Varenyky were mentioned in the Description of Kharkov Vice-royalty, a report prepared for the Russian government in 1785: "In the evenings, [the dwellers] cook pirozhki called varenyky, with a wheat or buckwheat flour crust, and a stuffing made of fresh quark which is called cheese; these are not baked but boiled in water, which possibly gave them their name." This passage suggests that, in contrast to baked piroshki, varenyky were not yet widely known in Great Russia at that time.
Varenyky became wider known all over Russia after the publication of Evenings on a Farm Near Dikanka, a collection of tales by Nikolai Gogol, written in 1831-1832, which pictured peasant life in Little Russia and were heavily laced with Ukrainian folklore. In the short story Christmas Eve, varenyky magically popped out of the bowl, splashed into another bowl filled with smetana, turned over on the other side, jumped upward, and flew into the mouth of the village magician Pot-bellied Patsyuk. Due to this scene, varenyky jumping into the mouth became a symbol of gluttony and laziness in Russian and Ukrainian culture.
In Ukrainian literature varenyky appeared as a symbol of national identity, sometimes stressing its distinction from Russian. In the poem Varenyky-Varenyky (1858) by Stepan Rudansky, a Russian soldier is asking a Ukrainian countrywoman to cook varenyky for him. However, he cannot bring to mind the word "varenyky", while the woman pretends not to understand him.
A monument to varenyky was inaugurated in Cherkasy, Ukraine in September 2006. The monument erected at the entrance to a hotel shows Cossack Mamay (a Ukrainian folklore hero whose fondness for varenyky was narrated by both Taras Shevchenko and Nikolay Gogol) eating varenyky from an earthenware pot, with a huge crescent-shaped varenyk behind him.
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- "Вареники", Энциклопедический словарь Брокгауза и Ефрона, СПб., 1890–1907 ("Varenyky", Brockhaus and Efron Encyclopedic Dictionary (in Russian), St. Petersburg, 1890–1907). The dish was classified as "малороссийский" (malorossiyskiy, Little Russian), with "Малороссия" (Malorossiya, Little Russia) being at that time a common geographical term referring to the territory of modern-day Ukraine.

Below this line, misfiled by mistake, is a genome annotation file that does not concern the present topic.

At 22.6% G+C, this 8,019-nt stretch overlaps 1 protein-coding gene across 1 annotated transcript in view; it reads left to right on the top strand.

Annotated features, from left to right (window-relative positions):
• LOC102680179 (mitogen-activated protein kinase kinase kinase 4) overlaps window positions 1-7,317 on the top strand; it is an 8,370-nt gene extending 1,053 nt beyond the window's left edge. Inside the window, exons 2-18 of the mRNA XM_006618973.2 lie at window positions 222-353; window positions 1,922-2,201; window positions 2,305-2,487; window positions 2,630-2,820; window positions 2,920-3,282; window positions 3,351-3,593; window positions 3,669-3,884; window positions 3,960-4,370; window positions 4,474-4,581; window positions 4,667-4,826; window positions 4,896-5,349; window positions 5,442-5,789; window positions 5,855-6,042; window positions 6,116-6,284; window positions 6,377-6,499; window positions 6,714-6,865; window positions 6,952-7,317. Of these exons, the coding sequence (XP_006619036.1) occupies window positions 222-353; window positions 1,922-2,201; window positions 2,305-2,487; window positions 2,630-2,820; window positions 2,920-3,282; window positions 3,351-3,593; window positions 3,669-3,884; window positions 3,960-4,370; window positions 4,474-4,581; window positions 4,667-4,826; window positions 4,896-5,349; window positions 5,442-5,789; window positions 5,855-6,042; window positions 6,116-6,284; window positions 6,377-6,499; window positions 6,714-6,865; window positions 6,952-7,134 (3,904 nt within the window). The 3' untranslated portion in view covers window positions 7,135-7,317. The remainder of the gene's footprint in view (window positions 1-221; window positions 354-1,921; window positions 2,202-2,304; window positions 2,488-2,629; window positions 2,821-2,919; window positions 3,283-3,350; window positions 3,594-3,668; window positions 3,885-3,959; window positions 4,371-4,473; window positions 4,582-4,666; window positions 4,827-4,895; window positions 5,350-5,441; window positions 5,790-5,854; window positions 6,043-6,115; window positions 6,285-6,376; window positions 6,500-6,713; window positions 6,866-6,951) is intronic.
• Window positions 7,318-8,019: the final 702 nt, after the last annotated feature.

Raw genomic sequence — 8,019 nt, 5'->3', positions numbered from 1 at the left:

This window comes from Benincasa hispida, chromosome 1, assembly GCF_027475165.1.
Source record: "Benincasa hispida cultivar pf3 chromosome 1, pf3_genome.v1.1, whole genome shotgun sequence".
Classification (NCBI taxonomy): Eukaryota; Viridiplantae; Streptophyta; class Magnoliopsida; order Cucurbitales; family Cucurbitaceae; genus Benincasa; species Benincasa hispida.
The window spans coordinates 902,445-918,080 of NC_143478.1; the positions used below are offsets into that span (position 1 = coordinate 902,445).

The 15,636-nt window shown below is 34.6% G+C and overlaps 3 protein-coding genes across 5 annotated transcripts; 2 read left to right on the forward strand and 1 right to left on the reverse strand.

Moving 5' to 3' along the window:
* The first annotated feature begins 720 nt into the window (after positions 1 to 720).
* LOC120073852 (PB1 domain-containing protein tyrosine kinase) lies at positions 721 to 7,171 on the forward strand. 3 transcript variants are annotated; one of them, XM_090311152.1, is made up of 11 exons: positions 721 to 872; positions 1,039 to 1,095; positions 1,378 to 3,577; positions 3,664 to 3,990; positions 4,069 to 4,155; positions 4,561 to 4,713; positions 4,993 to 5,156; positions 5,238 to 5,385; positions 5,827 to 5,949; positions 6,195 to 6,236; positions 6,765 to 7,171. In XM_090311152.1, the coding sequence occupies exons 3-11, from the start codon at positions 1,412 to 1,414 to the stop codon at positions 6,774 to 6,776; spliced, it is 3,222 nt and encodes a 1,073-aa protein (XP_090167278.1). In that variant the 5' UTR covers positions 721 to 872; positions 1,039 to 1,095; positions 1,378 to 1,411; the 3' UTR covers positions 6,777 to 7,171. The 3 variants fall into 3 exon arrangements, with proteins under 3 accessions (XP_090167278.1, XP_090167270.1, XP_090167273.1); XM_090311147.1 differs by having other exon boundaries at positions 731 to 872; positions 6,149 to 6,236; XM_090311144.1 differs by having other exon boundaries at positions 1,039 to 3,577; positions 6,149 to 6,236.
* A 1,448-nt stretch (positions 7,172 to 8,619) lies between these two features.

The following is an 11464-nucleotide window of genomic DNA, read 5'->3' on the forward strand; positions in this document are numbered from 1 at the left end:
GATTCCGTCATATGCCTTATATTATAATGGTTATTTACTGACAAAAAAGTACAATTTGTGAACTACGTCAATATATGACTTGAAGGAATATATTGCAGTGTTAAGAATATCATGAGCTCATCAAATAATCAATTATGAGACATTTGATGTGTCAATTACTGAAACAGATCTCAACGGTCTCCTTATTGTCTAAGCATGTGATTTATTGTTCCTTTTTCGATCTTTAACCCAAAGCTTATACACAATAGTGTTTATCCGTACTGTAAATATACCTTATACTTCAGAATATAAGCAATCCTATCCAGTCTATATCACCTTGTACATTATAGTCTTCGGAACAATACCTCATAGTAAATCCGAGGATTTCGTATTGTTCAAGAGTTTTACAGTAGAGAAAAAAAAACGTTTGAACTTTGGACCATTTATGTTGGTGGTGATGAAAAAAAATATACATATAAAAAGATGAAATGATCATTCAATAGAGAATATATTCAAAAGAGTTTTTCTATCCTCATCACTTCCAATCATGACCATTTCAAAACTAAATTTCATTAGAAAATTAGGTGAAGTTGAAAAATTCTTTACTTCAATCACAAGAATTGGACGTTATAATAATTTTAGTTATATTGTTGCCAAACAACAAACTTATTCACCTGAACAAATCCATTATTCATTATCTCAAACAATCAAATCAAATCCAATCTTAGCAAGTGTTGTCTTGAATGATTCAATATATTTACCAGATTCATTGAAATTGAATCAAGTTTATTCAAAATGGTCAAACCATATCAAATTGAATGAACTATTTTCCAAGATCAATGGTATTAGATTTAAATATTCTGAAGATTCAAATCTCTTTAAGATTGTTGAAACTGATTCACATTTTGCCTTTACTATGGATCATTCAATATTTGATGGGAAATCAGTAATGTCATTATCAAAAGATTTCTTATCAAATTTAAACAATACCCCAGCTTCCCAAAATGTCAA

- "Вареники", Українські страви, Киев: Державне видавництво технiчної лiтератури УРСР, 1960 ("Varenyky", Ukrainian Dishes (in Ukrainian), Kiev: State publishing house for technical literature of Ukrainian SSR, 1960)
- Л. М. Безусенко (ред.) (2002), "Вареники", Українська нацiональна кухня, Сталкер (L. M. Bezussenko, ed. (2002), "Varenyky", Ukrainian Ethnic Cuisine (in Ukrainian), Stalker Publishers)
- В. В. Похлёбкин (2000), "Вареники", Кулинарный словарь от А до Я, Центрполиграф (William Pokhlyobkin (2000), "Varenyky", The Culinary Dictionary from A to Z (in Russian), Centrpoligraf)
- Lazy vareniki: recipe, preparation, and serving suggestion.
- Описания Харьковского наместничества конца XVIII века. Описание 1785 года. Киев, Наукова думка, 1991, стр. 68 (Descriptions of Kharkov Vice-royalty. Description of the year 1785. Kiev, Naukova Dumka, 1991, p. 68; in Russian). "К вечеру же по большой части [жители] готовят себе пирошки, называемыя вареники, которых корка из пшеничнаго или гречишнаго теста, а начинка из свежаго тварагу, которой называется сыром; и их не пекут, а варят в воде, от чего уповательно они и звание свое получили."
- Николай Гоголь. Вечера на хуторе близ Диканьки. Повести, изданные Пасичником Рудым Паньком. Вторая книжка. Санкт-Петербург. Печатано в типографии А.Плюшара. 1832 (Nikolai Gogol. Evenings on a Farm Near Dikanka. First publication in St. Petersburg, 1832 (in Russian). See e.g. The Complete Tales of Nikolai Gogol. University of Chicago Press, 1985, p. 115.
- Степан Васильович Руданський, Вареники-вареники. 1-я публикация в еженедельнике Русский мир, № 21, с. 504 (Stepan Rudansky. Varenyky-Varenyky. First publication in weekly newspaper Russian World, 21, p. 504, 1859; in Ukrainian)
- A monument to vareniki in Cherkasy, Ukraine (Russian); also see a news item on gpu.ua, 27 September 2006 (Ukrainian).
- A monument to halushky in Poltava, Ukraine.
- "Giant ''perogy'' in Glendon, Alberta". Bigthings.ca. Retrieved 2012-05-17.
- "Artist hopes a pierogi will rise in Northeast". Startribune.com. 2010-01-23. Retrieved 2012-05-17.